Mitzi Loftus

Mitzi Loftus was born in Hood River of immigrant parents from Japan (father, 1904; mother, 1911). She graduated from Hood River High School and received B.A. and M.A. degrees from University of Oregon. She taught for three years at Creswell High School before attending the English Language Institute at the University of Michigan to prepare for a Fulbright Teacher year in Japan in 1957-1958. Loftus lived for fourteen years in Eugene and in Germany for two years. After returning from Europe, she lived in Coos Bay for over thirty years, substitute teaching for all but one. She moved to Ashland in 2004.

Author's Entries

  • Alfred Qualman (1904-1993)

    For a man from Indiana, far from waterways, Alfred Qualman was an unlikely person to be a pioneer in Pacific oyster culture. Born in South Bend in 1904, Qualman was raised in Chicago. His father often told him a story about oysters, which piqued his interest, and as a teen …

    Oregon Encyclopedia

  • Day of Remembrance

    The Day of Remembrance (DOR) was created as an annual observance of  Executive Order #9066, signed by Franklin D. Roosevelt on February 19, 1942, forcing all persons of Japanese ancestry on the West Coast to leave their homes for confinement in inland detention camps. During the period from 1942 …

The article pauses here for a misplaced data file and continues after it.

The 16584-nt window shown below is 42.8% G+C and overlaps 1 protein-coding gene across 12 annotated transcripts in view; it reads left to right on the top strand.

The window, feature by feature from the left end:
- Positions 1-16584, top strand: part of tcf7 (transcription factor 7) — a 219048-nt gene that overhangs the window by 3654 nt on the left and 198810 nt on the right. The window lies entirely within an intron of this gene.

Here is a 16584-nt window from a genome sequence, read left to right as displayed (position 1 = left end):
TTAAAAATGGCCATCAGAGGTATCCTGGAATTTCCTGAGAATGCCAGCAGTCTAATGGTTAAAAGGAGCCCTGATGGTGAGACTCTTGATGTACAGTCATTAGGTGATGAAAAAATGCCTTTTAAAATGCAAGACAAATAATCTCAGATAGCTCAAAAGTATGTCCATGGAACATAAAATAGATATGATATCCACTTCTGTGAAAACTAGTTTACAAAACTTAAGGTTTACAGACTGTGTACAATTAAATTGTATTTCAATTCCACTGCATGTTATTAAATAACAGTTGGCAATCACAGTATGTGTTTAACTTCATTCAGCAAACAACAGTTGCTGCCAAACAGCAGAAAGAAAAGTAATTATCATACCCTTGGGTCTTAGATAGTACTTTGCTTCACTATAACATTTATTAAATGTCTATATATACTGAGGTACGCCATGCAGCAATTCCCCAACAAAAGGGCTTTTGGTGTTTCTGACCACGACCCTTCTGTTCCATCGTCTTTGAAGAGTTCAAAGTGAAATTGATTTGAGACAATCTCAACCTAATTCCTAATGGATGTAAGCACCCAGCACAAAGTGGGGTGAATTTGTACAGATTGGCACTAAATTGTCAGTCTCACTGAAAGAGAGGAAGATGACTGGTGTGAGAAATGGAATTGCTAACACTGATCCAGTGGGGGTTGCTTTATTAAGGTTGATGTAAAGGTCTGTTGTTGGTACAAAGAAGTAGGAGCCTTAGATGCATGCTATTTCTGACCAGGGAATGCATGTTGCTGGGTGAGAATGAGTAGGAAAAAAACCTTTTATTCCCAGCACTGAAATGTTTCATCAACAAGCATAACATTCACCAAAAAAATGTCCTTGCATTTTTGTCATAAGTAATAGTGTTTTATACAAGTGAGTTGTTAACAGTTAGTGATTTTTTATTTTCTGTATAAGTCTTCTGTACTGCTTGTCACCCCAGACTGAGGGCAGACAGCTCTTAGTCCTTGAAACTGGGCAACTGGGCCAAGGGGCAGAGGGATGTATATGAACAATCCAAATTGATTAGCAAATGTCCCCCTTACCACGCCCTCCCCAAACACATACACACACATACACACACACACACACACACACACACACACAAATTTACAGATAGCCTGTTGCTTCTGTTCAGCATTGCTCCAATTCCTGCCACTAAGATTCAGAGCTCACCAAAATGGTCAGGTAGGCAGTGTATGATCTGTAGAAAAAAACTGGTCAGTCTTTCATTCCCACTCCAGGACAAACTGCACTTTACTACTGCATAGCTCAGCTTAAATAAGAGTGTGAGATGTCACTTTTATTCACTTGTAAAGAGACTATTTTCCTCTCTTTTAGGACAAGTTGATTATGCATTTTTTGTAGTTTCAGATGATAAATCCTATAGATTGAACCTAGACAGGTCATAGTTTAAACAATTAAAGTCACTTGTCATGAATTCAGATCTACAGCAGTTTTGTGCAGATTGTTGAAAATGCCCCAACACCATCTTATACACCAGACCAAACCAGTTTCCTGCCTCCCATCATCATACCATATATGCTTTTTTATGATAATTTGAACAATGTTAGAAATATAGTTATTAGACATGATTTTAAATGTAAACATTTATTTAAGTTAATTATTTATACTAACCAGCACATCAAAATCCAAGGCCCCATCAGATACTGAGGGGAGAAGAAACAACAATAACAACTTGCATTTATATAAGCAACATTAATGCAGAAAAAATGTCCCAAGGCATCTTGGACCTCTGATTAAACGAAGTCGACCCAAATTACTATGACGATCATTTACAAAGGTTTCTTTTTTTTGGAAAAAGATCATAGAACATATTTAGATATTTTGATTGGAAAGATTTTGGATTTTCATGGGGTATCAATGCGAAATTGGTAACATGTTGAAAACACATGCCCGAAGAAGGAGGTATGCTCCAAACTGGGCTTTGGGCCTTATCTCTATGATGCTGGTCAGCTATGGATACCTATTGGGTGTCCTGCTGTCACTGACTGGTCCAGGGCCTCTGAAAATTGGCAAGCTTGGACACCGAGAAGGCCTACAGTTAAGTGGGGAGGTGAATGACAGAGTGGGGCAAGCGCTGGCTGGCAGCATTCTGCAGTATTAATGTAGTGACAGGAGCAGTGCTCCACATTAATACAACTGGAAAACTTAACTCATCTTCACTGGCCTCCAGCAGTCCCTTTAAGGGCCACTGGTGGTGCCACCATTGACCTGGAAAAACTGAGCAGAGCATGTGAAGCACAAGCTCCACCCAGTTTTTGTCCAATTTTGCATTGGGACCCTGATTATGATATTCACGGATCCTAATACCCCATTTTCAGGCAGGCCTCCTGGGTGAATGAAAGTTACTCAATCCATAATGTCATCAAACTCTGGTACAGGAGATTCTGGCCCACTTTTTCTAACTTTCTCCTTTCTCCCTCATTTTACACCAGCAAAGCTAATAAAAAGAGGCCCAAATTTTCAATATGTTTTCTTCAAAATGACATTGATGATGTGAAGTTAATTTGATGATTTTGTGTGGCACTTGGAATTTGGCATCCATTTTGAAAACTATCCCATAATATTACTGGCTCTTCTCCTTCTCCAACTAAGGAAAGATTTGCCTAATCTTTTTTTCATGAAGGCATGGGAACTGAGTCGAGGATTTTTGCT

Oregon Encyclopedia

  • Martha Ferguson McKeown (1903-1974)

    Author, historian, teacher, Martha McKeown, a third-generation Oregonian and descendant of covered wagon pioneers, was born in Astoria in 1903.  In 1911, her family moved to the Hood River Valley, where she lived most of her life near the Native Americans about whose lives she was later to write her books. Her first …

    Oregon Encyclopedia

  • Oregon Coast Music Festival

    The Oregon Coast Music Festival (OCMF) has grown from a Coos Bay performance of Haydn music to a two-week-long annual festival that draws 5,000 to its varied concerts in several Coos Bay area locations. The OCMF had its beginnings in 1978, when Dr. Charles Heiden and his family moved to …

    Oregon Encyclopedia

  • Sea Lion Caves

    Eleven miles north of Florence on U.S. Highway 101 are the remains of an ice-age beach of seafloor basalt, where waves hit fracture zones in the hard basalt to carve what is now Sea Lion Caves, the world’s largest sea cave. The main attraction is the sea lions, which sixteenth-century …

    Oregon Encyclopedia

  • Southwestern Oregon Community College

    Southwestern Oregon Community College (formerly SWOCC, now SOCC) in Coos Bay is the oldest community college in Oregon. It was formed in a tax district election in 1961, which included Coos and western Douglas counties. In 1995, Curry County joined the district and classes were offered in temporary facilities in …

    Oregon Encyclopedia